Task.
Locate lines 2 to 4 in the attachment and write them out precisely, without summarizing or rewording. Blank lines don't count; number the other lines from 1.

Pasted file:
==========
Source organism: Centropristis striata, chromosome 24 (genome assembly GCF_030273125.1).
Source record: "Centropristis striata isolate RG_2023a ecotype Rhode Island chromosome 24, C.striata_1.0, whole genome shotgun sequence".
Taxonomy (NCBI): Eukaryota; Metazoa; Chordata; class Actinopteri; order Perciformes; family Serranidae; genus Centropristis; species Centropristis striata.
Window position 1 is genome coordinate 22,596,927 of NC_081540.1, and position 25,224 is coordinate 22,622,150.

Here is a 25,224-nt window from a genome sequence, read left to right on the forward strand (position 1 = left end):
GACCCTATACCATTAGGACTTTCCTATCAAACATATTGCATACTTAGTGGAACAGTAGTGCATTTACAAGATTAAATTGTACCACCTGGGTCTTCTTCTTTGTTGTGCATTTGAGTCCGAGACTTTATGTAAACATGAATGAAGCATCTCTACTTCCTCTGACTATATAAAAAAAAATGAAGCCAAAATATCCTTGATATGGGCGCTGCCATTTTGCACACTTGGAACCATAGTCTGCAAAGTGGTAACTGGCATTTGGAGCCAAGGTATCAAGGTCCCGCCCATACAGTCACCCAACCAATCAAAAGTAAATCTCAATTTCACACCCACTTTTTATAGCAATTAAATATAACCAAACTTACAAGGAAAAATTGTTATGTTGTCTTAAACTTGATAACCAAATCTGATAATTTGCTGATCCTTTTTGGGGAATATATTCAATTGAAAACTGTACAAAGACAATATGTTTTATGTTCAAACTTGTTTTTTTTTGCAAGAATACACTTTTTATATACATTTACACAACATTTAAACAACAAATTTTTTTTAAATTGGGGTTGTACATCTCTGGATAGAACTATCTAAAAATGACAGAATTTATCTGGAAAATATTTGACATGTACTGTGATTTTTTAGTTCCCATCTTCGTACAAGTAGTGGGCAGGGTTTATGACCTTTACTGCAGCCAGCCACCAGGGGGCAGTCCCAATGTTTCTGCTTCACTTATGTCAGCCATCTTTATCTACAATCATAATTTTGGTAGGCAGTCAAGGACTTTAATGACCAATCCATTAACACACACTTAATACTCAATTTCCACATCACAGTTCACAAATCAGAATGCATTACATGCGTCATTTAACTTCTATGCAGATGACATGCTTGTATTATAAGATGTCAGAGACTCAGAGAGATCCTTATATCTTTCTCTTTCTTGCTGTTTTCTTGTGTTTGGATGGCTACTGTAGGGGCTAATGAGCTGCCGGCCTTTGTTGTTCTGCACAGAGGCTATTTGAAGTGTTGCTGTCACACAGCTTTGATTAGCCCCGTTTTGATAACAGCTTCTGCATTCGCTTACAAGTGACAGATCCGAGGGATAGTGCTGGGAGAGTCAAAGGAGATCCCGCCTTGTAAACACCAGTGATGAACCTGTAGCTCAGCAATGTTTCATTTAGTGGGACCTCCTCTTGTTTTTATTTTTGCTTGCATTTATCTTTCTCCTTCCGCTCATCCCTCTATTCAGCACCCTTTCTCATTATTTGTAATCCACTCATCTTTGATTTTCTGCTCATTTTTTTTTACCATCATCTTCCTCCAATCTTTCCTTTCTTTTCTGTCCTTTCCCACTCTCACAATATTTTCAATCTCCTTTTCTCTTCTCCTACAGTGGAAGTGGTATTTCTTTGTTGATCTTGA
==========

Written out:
Source record: "Centropristis striata isolate RG_2023a ecotype Rhode Island chromosome 24, C.striata_1.0, whole genome shotgun sequence".
Taxonomy (NCBI): Eukaryota; Metazoa; Chordata; class Actinopteri; order Perciformes; family Serranidae; genus Centropristis; species Centropristis striata.
Window position 1 is genome coordinate 22,596,927 of NC_081540.1, and position 25,224 is coordinate 22,622,150.